Vladimir Putin, president of Russia, turned 70 on Oct. 7. He was showered with presents and praise as his soldiers continued to fight an ill-fated and illegal war in Ukraine. The Belarusian leader got him a new tractor. The ruler of Turkmenistan gave him celebratory watermelons. Countries such as Cuba, Turkey, South Africa and Kazakhstan called to wish him a happy birthday.
Yet, as Putin celebrated this milestone year, the septuagenarian dictator received reports that a strategic bridge connecting Russia to Crimea was severely damaged.
This bad news came amid a string of military and strategic blunders, the declining morale of his army and signs of growing internal unrest in Russia. Putin retaliated with missile strikes on Ukrainian civilian targets.
An invasion gone awry
Widely considered a poorly planned military operation, the once-vaunted Russian military has consistently demonstrated tactical weakness in supply, logistics and communications. Putin is deploying his army with massive shortages in weapons and food after his men chaotically abandoned much of their equipment on the battlefield.
Reports suggest that Putin has asked North Korea and China for military hardware to recover its loss of tanks and trucks, which have been destroyed, deserted or captured.
While President Joe Biden (D) has pledged to keep American ground forces out of Ukraine, the United States has continually aided the Ukrainian army. So much American weaponry has been sent to Eastern Europe that America is entering new multibillion-dollar contracts with defense companies to replenish its own national arsenal.
The American military has mentored the Ukrainian officer corps with special warfare and tactical training. The U.S. Department of Defense has given the Ukrainians sensitive intelligence, helping them locate enemy forces and target them through conventional or guerrilla operations.
Currently, the Russian military is bleeding out. Part-time soldiers want no part in this war. Making matters worse for Putin, his call-up of 300,000 reservists has met stark opposition from the Russian populace.
Putin has even lowered standards for recruitment, allowing the homeless, criminals, wounded soldiers and the middle-aged to enlist. The Russian military has become merely a debasement of the once-fierce Red Army, slowly reduced to second and third-rate personnel.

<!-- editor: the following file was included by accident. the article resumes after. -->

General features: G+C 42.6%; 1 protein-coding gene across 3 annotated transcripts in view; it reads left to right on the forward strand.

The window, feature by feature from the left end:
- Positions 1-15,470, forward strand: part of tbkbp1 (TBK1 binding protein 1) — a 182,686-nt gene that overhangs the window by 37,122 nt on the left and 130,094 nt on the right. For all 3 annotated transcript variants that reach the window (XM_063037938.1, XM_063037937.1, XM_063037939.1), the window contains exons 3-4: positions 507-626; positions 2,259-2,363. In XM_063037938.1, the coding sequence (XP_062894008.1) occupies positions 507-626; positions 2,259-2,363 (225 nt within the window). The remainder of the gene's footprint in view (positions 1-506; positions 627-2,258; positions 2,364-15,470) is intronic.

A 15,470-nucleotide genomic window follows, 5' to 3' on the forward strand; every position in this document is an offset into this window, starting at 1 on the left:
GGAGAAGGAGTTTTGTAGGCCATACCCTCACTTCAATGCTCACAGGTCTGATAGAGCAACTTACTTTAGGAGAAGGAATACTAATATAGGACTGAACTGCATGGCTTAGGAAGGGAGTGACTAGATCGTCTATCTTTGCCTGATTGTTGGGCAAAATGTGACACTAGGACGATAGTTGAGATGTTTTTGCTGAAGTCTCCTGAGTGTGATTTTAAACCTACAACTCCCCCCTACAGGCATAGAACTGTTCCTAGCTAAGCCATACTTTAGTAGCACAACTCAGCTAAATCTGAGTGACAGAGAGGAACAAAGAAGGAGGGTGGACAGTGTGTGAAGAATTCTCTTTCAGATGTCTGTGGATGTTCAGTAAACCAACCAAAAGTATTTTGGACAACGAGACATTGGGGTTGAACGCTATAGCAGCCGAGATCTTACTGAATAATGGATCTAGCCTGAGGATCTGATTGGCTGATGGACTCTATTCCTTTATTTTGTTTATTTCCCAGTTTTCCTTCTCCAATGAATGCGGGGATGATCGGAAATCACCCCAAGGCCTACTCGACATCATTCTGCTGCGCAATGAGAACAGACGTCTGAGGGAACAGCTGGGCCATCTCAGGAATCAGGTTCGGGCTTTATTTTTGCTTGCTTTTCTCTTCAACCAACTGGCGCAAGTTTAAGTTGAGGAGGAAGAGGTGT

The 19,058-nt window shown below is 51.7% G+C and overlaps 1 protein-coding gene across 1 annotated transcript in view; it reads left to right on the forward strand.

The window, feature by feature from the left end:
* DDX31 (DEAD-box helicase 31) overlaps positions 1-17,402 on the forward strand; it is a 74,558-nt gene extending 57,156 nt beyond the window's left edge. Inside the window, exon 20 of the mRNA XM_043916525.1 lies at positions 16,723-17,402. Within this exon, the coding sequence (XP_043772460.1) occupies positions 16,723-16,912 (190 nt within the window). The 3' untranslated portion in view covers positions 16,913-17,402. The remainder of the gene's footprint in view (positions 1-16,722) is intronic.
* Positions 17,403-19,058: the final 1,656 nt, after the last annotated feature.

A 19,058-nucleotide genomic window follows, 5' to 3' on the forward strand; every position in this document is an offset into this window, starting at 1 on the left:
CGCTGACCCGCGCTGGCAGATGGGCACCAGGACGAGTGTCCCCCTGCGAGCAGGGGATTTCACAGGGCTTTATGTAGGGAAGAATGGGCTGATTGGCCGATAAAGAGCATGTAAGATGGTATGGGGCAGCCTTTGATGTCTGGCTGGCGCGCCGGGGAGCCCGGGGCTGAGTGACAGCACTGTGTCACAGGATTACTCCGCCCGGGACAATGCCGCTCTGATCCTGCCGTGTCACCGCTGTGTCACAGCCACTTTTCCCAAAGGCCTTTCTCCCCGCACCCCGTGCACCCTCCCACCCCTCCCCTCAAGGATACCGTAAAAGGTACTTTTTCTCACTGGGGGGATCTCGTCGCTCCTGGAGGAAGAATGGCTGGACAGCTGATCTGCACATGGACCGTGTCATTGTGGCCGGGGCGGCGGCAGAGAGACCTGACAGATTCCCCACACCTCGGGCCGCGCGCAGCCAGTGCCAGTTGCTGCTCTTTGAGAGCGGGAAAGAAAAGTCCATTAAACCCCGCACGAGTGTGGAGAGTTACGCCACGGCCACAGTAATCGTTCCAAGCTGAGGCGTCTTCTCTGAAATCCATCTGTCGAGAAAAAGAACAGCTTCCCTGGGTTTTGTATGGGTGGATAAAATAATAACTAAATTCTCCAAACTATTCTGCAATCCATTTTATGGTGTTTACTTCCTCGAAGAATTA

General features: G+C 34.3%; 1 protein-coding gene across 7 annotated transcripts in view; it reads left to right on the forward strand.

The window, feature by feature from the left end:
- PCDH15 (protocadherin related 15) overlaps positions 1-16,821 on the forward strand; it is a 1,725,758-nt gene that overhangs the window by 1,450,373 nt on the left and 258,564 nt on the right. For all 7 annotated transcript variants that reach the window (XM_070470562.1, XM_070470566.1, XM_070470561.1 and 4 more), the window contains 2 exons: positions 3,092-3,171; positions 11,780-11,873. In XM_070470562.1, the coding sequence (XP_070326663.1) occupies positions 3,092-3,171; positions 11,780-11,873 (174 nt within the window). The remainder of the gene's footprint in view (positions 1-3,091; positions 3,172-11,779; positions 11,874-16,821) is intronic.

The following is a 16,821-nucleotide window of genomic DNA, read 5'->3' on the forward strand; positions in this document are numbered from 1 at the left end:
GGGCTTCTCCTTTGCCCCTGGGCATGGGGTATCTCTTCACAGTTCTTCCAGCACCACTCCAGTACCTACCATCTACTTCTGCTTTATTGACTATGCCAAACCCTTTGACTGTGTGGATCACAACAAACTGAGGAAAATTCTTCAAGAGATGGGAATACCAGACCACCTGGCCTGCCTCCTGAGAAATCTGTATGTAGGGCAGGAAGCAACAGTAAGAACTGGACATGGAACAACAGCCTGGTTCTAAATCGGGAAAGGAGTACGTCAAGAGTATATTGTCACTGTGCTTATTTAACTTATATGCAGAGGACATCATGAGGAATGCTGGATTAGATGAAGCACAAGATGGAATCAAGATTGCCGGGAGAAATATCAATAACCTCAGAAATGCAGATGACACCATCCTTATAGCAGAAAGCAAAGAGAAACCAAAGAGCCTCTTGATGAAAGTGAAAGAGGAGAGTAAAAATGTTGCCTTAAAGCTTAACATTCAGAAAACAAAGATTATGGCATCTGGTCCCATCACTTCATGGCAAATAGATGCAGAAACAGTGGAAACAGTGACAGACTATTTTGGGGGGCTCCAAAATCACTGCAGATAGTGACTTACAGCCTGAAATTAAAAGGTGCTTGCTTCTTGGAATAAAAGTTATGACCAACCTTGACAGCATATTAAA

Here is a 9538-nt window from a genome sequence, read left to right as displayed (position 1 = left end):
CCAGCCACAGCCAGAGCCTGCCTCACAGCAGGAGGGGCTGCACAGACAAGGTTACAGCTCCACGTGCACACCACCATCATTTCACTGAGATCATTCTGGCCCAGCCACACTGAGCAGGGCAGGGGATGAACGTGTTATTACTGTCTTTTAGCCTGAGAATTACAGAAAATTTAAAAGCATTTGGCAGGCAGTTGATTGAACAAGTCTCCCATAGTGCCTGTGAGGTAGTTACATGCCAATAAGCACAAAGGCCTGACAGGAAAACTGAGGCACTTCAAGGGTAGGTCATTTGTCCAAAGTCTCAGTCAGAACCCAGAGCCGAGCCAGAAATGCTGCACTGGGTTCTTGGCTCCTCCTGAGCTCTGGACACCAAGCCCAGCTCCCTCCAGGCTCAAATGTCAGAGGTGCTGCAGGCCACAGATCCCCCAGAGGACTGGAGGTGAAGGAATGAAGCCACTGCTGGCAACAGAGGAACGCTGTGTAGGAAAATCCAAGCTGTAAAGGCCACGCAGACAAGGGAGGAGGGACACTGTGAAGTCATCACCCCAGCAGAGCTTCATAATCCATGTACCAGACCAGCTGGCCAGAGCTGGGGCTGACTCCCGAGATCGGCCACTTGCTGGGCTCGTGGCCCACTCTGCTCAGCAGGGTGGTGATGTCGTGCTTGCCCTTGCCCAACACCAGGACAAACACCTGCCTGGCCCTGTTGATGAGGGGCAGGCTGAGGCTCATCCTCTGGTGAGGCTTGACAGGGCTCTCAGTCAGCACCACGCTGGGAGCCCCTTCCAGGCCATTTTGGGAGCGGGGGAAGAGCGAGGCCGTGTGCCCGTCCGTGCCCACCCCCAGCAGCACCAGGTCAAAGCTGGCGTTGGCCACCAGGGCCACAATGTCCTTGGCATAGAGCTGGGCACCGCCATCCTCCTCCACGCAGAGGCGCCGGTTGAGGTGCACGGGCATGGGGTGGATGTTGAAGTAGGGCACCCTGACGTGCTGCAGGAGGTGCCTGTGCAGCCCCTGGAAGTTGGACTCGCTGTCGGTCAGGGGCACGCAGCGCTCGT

Outfoxed by the Ukrainian president
In the face of overwhelming Ukrainian resistance, many of Putin’s citizen-soldiers have surrendered. Meanwhile, Russian conscripts, with little training, have gone into battle with obsolete weapons and limited food against a motivated enemy gaining momentum.
At every turn, Ukrainian President Volodymyr Zelenskyy has outwitted and outmaneuvered his Russian counterpart. Zelenskyy has sent online messages to the Russian soldiers, declaring they will be treated well in defeat. Some Russians were even offered to be sent to another nation, where they could save their lives by sitting out the war.
Whereas the Ukrainians have proven themselves capable of deterring the Russians, Putin has employed desperate means. Given his nuclear options, we are now hearing about a possible escalation in a conflict that could get much worse.
On the home front, the invasion of Ukraine is unpopular; its effects felt the worst by Putin’s own people. Prominent Western businesses pulled out of Russia months ago, initiated by a global economic boycott designed to cripple the Russian economy.
In the name of wrecking Ukraine, Putin has incited demonstrations against his authority. He has tried to suppress these demonstrations and censor news of the conflict. Still, the stories of many Russian losses on every front are too difficult to hide.
Russian citizens have followed the fighting in Ukraine, the heavy losses incurred by their fellow countrymen and the lack of supplies for their soldiers. In Russia, mass border crossings have taken place. Cars, many carrying young men, have been seen deserting conscription to the Russian army.
It is estimated that almost 200,000 reservists have fled Russia. Putin needs soldiers but has not yet resorted to calling upon his massive citizen population for a full-scale draft.
There is much fighting left and additional sacrifices to be made. The Ukrainians, however, have proven that there is no safe place for the Russian military within their territory.
While Putin plays with his new tractor and enjoys his watermelons, he has little else to celebrate on his birthday. He has waged an unjust war against a sovereign nation. His actions have greatly diminished Russia’s power and legitimacy worldwide.
If any of this forecasts a difficult road ahead, Putin’s 70th year will surely be a bad one for him.
Rich Acritelli is a history teacher at Rocky Point High School and adjunct professor at Suffolk County Community College. Written in conjunction with members of the high school’s History Honor Society.